This post is part of the STEM Story Project series.
Jacques Cousteau called it the “silent world.” Let’s just say he got that one wrong.
Something unusual happens 700 fathoms under the sea. Ocean physics create a special zone where sound travels for hundreds, even thousands of miles.
David Schulman gives us a preview of the ocean’s Deep Sound Channel in his PRXSTEM story:
You can think of the Deep Sound Channel this way: sound gets bent (refracted) by layers of pressure and depth in ocean water just as light gets refracted in a prism. Scientists discovered this “sound channel” in 1944. Whales use it to communicate across oceans — and during the Cold War the Navy secretly used it to track nuclear subs. This 1948 graphic shows sound traveling on an axis 700 fathoms down in the Atlantic.
When asked about how he got the idea for this piece, Schulman says, “I got talking with Bill McQuay (audio person for Cornell Ornithology Lab, sound designer, and former team member on NPR’s “Sound Expeditions”), a brilliant and imaginative sonic polyglot…[He] mentioned that the general field of anthropogenic noise — human-made sound — and its effect on other species and habitats, is an area where research is accelerating rapidly.” This eventually led to Schulman connecting with Chris Clark, whom you hear in the piece.
(above) Morris Ewing and J. Lamar Worzel discovered the deep sound channel in 1944, and published their results in 1948 in a paper titled “Long-Range Sound transmission.” In this image from their report, it’s possible to see the reading recorded on paper by one of their hydrophones just after an explosion set off 800 miles away in the sound channel. Photo credit: Maurice Ewing and J. Lamar Worzel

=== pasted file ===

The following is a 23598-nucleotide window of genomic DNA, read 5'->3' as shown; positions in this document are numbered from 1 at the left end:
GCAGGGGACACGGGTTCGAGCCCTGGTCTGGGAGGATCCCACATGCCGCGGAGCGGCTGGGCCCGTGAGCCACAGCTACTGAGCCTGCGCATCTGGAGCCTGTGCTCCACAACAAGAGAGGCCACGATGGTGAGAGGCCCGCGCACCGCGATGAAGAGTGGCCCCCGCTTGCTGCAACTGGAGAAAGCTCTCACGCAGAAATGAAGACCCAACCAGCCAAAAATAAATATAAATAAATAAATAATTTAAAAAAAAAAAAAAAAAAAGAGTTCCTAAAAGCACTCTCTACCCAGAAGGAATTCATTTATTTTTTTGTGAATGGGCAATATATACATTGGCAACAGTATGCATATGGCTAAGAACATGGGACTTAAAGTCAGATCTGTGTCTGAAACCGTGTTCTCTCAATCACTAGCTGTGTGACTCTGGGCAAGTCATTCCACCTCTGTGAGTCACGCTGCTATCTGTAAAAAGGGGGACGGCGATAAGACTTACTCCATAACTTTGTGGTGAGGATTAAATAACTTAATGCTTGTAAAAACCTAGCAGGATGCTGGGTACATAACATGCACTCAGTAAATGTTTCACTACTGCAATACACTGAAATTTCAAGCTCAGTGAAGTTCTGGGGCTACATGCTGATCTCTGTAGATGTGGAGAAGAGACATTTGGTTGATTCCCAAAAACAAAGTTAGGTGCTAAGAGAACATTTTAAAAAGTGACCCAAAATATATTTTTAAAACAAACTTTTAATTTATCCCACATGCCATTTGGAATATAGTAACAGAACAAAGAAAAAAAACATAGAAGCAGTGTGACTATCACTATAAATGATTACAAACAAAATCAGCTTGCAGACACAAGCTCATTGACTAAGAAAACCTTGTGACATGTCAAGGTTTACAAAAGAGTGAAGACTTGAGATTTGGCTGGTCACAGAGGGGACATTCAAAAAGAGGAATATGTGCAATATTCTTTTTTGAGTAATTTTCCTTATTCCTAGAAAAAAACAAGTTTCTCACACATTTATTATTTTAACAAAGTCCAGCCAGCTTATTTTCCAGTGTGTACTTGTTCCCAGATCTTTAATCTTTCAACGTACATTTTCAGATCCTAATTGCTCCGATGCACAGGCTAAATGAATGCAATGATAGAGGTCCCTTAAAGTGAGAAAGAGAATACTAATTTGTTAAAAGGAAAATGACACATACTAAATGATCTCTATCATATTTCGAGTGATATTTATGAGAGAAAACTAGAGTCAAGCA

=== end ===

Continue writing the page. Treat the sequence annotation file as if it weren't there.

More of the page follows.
In every radio story, there’s at least one things that doesn’t make the final cut. Schulman points out one outtake he wishes he could have included:
“In early April 1944, a destroyer called the Buckley (also knows as DE-51) assisted in the experiments that, for the first time, proved the existence of the deep sound channel — and set the course for Naval intelligence for three decades of the Cold War. The crew of the Buckley set off charges that traveled through the sound channel, and were recorded more than 800 miles away by Maurice Ewing and J. Lamar Worzel aboard the USS Saluda. These tests were by far the longest transmission of human sounds recorded to that date.” (You can read more about that history here.)
Bioacoustic researcher Chris Clark by the San Francisco Bay. Photo credit: Michael Johnson
We asked Schulman what he hopes listeners get from this piece: “A sense of the power and extraordinary reach of the sound channel operates. And a dawning sense of how human activity may be changing the fundamentals of undersea life, through the noises we are making.”
Spoken like a true science storyteller, he adds, “This is as good as going to Mars.”